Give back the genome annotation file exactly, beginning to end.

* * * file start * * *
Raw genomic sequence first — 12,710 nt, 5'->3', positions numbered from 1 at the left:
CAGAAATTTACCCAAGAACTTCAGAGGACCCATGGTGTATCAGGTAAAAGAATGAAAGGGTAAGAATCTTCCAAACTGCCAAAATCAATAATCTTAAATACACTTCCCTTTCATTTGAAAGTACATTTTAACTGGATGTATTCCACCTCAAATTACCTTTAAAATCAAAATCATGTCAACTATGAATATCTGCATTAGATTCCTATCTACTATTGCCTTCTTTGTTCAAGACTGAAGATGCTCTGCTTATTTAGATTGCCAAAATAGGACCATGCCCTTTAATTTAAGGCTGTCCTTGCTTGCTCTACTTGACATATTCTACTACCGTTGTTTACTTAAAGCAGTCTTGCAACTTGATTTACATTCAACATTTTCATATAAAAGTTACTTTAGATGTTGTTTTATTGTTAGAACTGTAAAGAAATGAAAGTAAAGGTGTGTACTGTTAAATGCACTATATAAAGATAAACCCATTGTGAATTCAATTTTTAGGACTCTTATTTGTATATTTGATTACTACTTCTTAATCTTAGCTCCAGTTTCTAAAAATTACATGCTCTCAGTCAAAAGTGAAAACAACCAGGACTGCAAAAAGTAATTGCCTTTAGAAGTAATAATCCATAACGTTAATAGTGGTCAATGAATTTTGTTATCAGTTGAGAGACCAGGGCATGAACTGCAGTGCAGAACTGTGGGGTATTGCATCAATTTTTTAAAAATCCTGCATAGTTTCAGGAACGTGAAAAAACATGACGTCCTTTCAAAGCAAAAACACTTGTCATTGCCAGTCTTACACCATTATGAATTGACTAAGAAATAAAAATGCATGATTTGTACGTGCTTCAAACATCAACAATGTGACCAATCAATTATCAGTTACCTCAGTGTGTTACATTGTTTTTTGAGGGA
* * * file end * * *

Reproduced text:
Raw genomic sequence first — 12,710 nt, 5'->3', positions numbered from 1 at the left:
CAGAAATTTACCCAAGAACTTCAGAGGACCCATGGTGTATCAGGTAAAAGAATGAAAGGGTAAGAATCTTCCAAACTGCCAAAATCAATAATCTTAAATACACTTCCCTTTCATTTGAAAGTACATTTTAACTGGATGTATTCCACCTCAAATTACCTTTAAAATCAAAATCATGTCAACTATGAATATCTGCATTAGATTCCTATCTACTATTGCCTTCTTTGTTCAAGACTGAAGATGCTCTGCTTATTTAGATTGCCAAAATAGGACCATGCCCTTTAATTTAAGGCTGTCCTTGCTTGCTCTACTTGACATATTCTACTACCGTTGTTTACTTAAAGCAGTCTTGCAACTTGATTTACATTCAACATTTTCATATAAAAGTTACTTTAGATGTTGTTTTATTGTTAGAACTGTAAAGAAATGAAAGTAAAGGTGTGTACTGTTAAATGCACTATATAAAGATAAACCCATTGTGAATTCAATTTTTAGGACTCTTATTTGTATATTTGATTACTACTTCTTAATCTTAGCTCCAGTTTCTAAAAATTACATGCTCTCAGTCAAAAGTGAAAACAACCAGGACTGCAAAAAGTAATTGCCTTTAGAAGTAATAATCCATAACGTTAATAGTGGTCAATGAATTTTGTTATCAGTTGAGAGACCAGGGCATGAACTGCAGTGCAGAACTGTGGGGTATTGCATCAATTTTTTAAAAATCCTGCATAGTTTCAGGAACGTGAAAAAACATGACGTCCTTTCAAAGCAAAAACACTTGTCATTGCCAGTCTTACACCATTATGAATTGACTAAGAAATAAAAATGCATGATTTGTACGTGCTTCAAACATCAACAATGTGACCAATCAATTATCAGTTACCTCAGTGTGTTACATTGTTTTTTGAGGGA